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The Daily Wildcat

The Daily Wildcat

 

    Common reading should expand to all freshmen

    All incoming honors students are given a common book at orientation to read and think about so they have a common point or theme to discuss in their freshmen honors colloquiums.

    The UA Honors College has used a common reading program since 2006, and this program should be expanded to all incoming freshmen.

    Generally, the common reading book and related activities are selected in the fall by honors students and teachers in relevant classes, like English, for use the next summer.

    Although not all freshmen will take a small, discussion-based class first semester, common readings can also be used in English 101 classes, which are typically small enough to facilitate ice-breaking discussions during the awkward first day of class.

    “The common reading program gives all entering students a starting point for intellectual conversation; it builds community,” said Patricia MacCorquodale, dean of the Honors College.
    The Association of American Colleges and Universities promoted common reading programs in a 2006 article in the journal Peer Review, stating, “Reading the same book brings people closer together as a community by creating common ground for discussion.”

    The opportunity to have lively and interesting discussions is part of the first-year experience that the Honors College has tried so hard to promote. Why should non-Honors students not benefit similarly?

    For students coming from out of state or those who simply don’t know many people on campus, meeting people and having intimate and intelligent conversations with them could be difficult. As MacCorquodale said, common reading programs “bring students together” and “create a sense of community, and often friendships.”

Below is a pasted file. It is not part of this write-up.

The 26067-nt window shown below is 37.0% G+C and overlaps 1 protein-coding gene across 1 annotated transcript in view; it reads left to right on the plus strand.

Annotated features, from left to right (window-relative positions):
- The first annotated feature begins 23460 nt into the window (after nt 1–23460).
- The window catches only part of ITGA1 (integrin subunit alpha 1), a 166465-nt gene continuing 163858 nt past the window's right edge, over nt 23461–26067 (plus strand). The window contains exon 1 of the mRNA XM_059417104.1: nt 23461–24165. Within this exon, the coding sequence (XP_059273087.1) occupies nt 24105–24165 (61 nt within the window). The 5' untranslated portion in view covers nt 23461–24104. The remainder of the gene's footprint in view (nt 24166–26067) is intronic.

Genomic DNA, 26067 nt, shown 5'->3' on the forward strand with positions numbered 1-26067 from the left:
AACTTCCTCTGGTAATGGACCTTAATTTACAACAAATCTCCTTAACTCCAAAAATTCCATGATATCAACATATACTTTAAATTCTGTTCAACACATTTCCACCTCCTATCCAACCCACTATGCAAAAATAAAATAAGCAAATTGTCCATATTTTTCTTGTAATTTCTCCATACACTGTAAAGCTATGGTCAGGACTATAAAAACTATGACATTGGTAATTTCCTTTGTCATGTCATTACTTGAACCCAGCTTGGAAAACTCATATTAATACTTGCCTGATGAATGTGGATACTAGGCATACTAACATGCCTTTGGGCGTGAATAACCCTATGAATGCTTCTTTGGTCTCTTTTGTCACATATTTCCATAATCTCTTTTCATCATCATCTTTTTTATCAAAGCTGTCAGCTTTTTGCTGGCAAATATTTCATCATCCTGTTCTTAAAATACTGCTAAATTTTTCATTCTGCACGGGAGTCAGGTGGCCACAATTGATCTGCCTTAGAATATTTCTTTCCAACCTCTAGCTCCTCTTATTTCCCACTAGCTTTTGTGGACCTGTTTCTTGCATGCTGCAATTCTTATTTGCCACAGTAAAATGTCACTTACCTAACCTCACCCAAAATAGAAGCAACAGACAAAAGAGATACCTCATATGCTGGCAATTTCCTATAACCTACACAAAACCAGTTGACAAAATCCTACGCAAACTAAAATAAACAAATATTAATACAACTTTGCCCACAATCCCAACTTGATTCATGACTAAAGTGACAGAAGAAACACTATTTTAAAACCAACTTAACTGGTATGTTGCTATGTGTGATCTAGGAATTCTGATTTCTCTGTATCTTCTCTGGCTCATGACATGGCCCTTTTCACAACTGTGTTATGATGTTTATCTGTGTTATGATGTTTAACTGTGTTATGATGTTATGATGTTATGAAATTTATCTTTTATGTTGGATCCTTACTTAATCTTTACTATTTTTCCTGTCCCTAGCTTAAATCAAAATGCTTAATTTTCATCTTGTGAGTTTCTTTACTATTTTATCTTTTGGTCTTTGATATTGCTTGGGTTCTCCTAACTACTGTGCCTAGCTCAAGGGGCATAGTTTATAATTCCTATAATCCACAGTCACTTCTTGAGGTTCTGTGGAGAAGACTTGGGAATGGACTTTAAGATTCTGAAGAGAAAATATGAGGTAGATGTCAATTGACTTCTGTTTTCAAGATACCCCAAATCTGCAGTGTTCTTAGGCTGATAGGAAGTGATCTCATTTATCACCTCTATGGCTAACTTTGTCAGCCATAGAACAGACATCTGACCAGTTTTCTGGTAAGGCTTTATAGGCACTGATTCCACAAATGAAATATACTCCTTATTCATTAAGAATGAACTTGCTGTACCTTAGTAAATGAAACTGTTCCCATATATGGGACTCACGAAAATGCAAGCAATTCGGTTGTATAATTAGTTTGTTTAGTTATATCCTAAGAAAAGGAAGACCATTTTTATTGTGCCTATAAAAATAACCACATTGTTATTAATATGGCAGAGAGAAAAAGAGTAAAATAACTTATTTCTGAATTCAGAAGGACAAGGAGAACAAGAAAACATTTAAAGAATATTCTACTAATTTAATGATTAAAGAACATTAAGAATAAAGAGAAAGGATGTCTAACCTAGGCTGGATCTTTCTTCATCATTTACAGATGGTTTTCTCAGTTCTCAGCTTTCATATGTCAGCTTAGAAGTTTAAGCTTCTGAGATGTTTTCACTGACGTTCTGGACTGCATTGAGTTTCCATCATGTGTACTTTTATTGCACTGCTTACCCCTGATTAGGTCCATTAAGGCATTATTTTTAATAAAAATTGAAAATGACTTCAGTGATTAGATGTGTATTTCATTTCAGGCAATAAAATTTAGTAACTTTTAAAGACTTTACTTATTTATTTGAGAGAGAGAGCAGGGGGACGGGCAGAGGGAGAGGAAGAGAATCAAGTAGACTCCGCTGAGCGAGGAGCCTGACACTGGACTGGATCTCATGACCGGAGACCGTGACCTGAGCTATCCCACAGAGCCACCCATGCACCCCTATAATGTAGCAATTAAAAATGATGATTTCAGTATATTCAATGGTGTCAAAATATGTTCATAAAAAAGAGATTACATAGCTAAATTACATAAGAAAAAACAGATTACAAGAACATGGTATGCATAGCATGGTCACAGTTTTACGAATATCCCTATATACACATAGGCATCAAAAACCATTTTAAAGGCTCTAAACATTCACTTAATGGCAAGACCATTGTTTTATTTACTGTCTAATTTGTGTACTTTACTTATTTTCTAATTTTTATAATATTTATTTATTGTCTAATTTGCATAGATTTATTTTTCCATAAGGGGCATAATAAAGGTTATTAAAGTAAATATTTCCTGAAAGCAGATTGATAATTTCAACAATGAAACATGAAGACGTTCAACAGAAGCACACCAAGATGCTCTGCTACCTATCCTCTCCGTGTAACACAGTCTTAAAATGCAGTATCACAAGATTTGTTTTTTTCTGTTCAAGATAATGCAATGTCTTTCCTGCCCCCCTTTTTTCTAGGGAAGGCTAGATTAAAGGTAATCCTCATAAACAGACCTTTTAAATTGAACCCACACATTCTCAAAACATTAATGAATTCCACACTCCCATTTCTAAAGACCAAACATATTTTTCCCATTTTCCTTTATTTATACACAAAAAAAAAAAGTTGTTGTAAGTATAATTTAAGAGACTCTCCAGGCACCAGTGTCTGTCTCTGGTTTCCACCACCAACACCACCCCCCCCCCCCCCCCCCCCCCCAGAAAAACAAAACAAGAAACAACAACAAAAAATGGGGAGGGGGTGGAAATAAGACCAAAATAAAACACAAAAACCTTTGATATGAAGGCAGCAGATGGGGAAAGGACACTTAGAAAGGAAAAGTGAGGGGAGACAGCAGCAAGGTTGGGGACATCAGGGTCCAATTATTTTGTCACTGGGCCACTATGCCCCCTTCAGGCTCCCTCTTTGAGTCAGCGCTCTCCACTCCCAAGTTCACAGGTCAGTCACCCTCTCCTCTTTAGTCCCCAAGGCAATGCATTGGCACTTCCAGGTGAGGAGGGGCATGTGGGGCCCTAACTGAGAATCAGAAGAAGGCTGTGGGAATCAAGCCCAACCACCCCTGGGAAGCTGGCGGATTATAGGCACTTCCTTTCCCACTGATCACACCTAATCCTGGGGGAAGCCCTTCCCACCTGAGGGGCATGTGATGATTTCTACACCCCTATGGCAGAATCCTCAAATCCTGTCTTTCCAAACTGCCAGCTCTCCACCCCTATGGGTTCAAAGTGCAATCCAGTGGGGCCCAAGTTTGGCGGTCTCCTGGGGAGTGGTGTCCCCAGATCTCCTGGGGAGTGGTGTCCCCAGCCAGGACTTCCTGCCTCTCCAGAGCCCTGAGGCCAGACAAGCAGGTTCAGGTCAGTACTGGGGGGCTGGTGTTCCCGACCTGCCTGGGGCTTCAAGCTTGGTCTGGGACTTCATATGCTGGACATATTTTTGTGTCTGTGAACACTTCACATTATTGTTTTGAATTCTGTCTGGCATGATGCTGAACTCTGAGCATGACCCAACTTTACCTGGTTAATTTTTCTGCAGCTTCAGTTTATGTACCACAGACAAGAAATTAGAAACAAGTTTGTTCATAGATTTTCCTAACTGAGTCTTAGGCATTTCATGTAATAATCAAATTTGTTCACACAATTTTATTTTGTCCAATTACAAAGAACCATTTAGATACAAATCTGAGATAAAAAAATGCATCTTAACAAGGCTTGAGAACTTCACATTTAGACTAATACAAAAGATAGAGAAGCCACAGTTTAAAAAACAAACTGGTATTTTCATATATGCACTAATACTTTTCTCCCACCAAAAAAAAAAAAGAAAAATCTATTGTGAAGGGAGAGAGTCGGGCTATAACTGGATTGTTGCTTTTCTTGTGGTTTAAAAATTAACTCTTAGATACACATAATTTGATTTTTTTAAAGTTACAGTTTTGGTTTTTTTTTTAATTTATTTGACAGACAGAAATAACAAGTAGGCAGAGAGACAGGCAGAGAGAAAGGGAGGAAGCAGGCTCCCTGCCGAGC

Taylor Boyd, a junior in the Honors College studying microbiology, agreed, saying that she “found the Honors College Common Reading Program at the UA to be instrumental in facilitating conversations and opening the door to discussion and debate.”

    Common reading programs also promote a higher level of literacy that a lot of college students seem to lack. An American Institutes for Research study found that a whopping 50 percent of students attending a four-year university do not score at a proficient level of literacy. The article cites students not being able to summarize a newspaper article or adequately compare credit card offers.

    Students shouldn’t necessarily be forced to rush to the library and read classics like “A Tale of Two Cities,” “The Brothers Karamazov” or “Crime and Punishment,” but reading a novel for once, as opposed to a chapter of a textbook, could help excite students about reading and promote literacy.

    In my experience, the common reading program was incredibly beneficial in terms of sparking debate and intelligent conversation in my classes. I read “The Tortilla Curtain” by T.C. Boyle, an insightful novel that explored illegal immigration and the “curtain” that separates the United States and Central and South America. Not only was the book interesting, it led to discussions about politically and culturally relevant topics like immigration and racial profiling.

    Common reading not only promotes intelligent conversation and builds community, but it also encourages cultural sensitivity, literacy and reading for fun — something a lot of students have given up on. Students outside of the honors college deserve that opportunity too.

    Nick Havey is a sophomore studying Spanish and pre-physiology. Follow him on Twitter.com/@nihavey.

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